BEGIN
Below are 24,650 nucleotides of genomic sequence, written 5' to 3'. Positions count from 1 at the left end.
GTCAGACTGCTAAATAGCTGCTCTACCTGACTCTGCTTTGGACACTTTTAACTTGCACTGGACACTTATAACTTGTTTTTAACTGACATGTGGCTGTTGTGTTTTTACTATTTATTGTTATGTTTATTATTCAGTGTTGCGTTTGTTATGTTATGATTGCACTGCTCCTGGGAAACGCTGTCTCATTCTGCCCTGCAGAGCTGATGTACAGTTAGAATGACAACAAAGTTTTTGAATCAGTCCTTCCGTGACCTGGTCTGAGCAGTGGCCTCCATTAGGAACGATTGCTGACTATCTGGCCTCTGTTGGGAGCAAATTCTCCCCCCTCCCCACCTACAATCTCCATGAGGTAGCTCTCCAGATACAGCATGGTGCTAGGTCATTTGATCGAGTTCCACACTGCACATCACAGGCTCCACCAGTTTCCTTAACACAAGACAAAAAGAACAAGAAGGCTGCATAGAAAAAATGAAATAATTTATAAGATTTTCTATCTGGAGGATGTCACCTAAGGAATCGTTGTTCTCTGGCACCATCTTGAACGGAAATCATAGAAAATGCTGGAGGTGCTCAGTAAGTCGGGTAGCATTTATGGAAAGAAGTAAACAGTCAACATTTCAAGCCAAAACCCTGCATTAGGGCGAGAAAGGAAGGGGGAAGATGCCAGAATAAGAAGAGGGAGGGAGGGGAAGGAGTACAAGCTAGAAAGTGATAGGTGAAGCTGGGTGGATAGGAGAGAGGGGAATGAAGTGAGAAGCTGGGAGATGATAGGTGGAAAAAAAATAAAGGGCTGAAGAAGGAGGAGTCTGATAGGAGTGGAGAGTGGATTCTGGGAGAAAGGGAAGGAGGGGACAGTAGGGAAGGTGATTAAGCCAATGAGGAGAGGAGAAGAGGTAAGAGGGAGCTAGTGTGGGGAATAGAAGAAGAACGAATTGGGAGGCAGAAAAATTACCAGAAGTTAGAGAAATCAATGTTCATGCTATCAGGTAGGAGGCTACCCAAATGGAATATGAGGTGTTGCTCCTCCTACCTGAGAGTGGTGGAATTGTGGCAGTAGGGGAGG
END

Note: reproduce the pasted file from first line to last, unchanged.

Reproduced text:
Below are 24,650 nucleotides of genomic sequence, written 5' to 3'. Positions count from 1 at the left end.
GTCAGACTGCTAAATAGCTGCTCTACCTGACTCTGCTTTGGACACTTTTAACTTGCACTGGACACTTATAACTTGTTTTTAACTGACATGTGGCTGTTGTGTTTTTACTATTTATTGTTATGTTTATTATTCAGTGTTGCGTTTGTTATGTTATGATTGCACTGCTCCTGGGAAACGCTGTCTCATTCTGCCCTGCAGAGCTGATGTACAGTTAGAATGACAACAAAGTTTTTGAATCAGTCCTTCCGTGACCTGGTCTGAGCAGTGGCCTCCATTAGGAACGATTGCTGACTATCTGGCCTCTGTTGGGAGCAAATTCTCCCCCCTCCCCACCTACAATCTCCATGAGGTAGCTCTCCAGATACAGCATGGTGCTAGGTCATTTGATCGAGTTCCACACTGCACATCACAGGCTCCACCAGTTTCCTTAACACAAGACAAAAAGAACAAGAAGGCTGCATAGAAAAAATGAAATAATTTATAAGATTTTCTATCTGGAGGATGTCACCTAAGGAATCGTTGTTCTCTGGCACCATCTTGAACGGAAATCATAGAAAATGCTGGAGGTGCTCAGTAAGTCGGGTAGCATTTATGGAAAGAAGTAAACAGTCAACATTTCAAGCCAAAACCCTGCATTAGGGCGAGAAAGGAAGGGGGAAGATGCCAGAATAAGAAGAGGGAGGGAGGGGAAGGAGTACAAGCTAGAAAGTGATAGGTGAAGCTGGGTGGATAGGAGAGAGGGGAATGAAGTGAGAAGCTGGGAGATGATAGGTGGAAAAAAAATAAAGGGCTGAAGAAGGAGGAGTCTGATAGGAGTGGAGAGTGGATTCTGGGAGAAAGGGAAGGAGGGGACAGTAGGGAAGGTGATTAAGCCAATGAGGAGAGGAGAAGAGGTAAGAGGGAGCTAGTGTGGGGAATAGAAGAAGAACGAATTGGGAGGCAGAAAAATTACCAGAAGTTAGAGAAATCAATGTTCATGCTATCAGGTAGGAGGCTACCCAAATGGAATATGAGGTGTTGCTCCTCCTACCTGAGAGTGGTGGAATTGTGGCAGTAGGGGAGG